Puslapio vaizdai

"But now by steam we run our race,
With buttoned heart and pocket;
Our Love 's a gilded, surplus grace,—
Just like an empty locket!

"The time is out of joint.' Who will,

May strive to make it better;

For me, this warm old window-sill,
And this old dusty letter."


"Dear John (the letter ran), it can't, can't be, For Father's gone to Chorley Fair with Sam, And Mother's storing Apples,-Prue and Me Up to our Elbows making Damson Jam: But we shall meet before a Week is gone,"Tis a long Lane that has no Turning,' John!

"Only till Sunday next, and then you'll wait
Behind the White-Thorn, by the broken Stile-
We can go round and catch them at the Gate,
All to Ourselves, for nearly one long Mile;
Dear Prue won't look, and Father he'll go on,
And Sam's two Eyes are all for Cissy, John!

"John, she's so smart,—with every Ribbon new, Flame-coloured Sack, and Crimson Padesoy ;

As proud as proud; and has the Vapours too,
Just like My Lady;-calls poor Sam a Boy,
And vows no Sweet-heart 's worth the Thinking-on
Till he 's past Thirty. . . I know better, John!

"My Dear, I don't think that I thought of much
Before we knew each other, I and you;

And now, why, John, your least, least Finger-touch,
Gives me enough to think a Summer through.
See, for I send you Something! There, 'tis gone!
Look in this corner,-mind you find it, John !"


This was the matter of the note,-
A long-forgot deposit,

Dropped in an Indian dragon's throat,
Deep in a fragrant closet,

Piled with a dapper Dresden world,—
Beaux, beauties, prayers, and poses,-
Bonzes with squat legs undercurled,
And great jars filled with roses.

Ah, heart that wrote! Ah, lips that kissed !
You had no thought or presage
Into what keeping you dismissed

Your simple old-world message!

A reverent one. Though we to-day
Distrust beliefs and powers,

The artless, ageless things you say
Are fresh as May's own flowers,

Starring some pure primeval spring,
Ere Gold had grown despotic,-
Ere Life was yet a selfish thing,
Or Love a mere exotic!

I need not search too much to find
Whose lot it was to send it,

That feel upon me yet the kind,
Soft hand of her who penned it;

And see, through two score years of smoke,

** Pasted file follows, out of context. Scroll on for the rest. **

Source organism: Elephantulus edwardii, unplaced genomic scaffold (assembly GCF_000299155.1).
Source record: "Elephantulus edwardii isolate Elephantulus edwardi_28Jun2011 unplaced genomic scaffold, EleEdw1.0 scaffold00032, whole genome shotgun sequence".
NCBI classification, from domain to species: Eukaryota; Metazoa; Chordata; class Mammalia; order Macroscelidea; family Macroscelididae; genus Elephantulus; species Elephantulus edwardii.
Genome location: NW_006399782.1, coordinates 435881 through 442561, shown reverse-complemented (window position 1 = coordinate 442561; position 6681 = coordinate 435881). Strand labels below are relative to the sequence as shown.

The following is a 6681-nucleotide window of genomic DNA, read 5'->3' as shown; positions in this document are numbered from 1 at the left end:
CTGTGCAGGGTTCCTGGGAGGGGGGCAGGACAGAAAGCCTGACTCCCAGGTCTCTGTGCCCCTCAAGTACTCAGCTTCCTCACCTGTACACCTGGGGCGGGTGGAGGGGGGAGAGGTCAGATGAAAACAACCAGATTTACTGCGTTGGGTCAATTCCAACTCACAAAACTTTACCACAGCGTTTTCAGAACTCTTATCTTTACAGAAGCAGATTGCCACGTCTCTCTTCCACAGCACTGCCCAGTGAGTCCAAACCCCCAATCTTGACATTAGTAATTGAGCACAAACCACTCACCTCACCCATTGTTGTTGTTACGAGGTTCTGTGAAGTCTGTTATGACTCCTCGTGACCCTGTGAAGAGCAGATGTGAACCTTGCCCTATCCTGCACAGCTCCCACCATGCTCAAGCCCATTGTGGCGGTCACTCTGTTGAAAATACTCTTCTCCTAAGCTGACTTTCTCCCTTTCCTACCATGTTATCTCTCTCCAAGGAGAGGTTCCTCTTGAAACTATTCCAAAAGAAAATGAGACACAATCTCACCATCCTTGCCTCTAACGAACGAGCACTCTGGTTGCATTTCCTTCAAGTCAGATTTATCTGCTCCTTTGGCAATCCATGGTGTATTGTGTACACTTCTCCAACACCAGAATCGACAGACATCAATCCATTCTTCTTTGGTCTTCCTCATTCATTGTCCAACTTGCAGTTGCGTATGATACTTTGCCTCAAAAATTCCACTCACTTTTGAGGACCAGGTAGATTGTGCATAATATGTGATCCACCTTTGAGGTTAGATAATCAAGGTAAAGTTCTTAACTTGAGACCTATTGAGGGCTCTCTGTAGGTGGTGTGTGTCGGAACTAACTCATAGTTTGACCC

In by-gone, quaint apparel,
Shine from yon time-black Norway oak
The face of Patience Caryl,-

The pale, smooth forehead, silver-tressed;
The gray gown, primly flowered;
The spotless, stately coif whose crest
Like Hector's horse-plume towered;

And still the sweet half-solemn look Where some past thought was clinging,

As when one shuts a serious book
To hear the thrushes singing.

I kneel to you! Of those you were,
Whose kind old hearts grow mellow,-
Whose fair old faces grow more fair
As Point and Flanders yellow;

Whom some old store of garnered grief,
Their placid temples shading,
Crowns like a wreath of autumn leaf
With tender tints of fading.

Peace to your soul! You died unwedDespite this loving letter.

And what of John? The less that's said Of John, I think, the better.


E lived in that past Georgian day,


When men were less inclined to say
That "Time is Gold," and overlay

With toil their pleasure;

He held some land, and dwelt thereon,―
Where, I forget,—the house is gone;
His Christian name, I think, was John,—
His surname, Leisure.

Reynolds has painted him,- -a face
Filled with a fine, old-fashioned grace,
Fresh-coloured, frank, with ne'er a trace
Of trouble shaded;

The eyes are blue, the hair is drest
In plainest way,-one hand is prest
Deep in a flapped canary vest,

With buds brocaded.

He wears a brown old Brunswick coat,
With silver buttons,-round his throat,

A soft cravat;—in all you note

An elder fashion,

« AnkstesnisTęsti »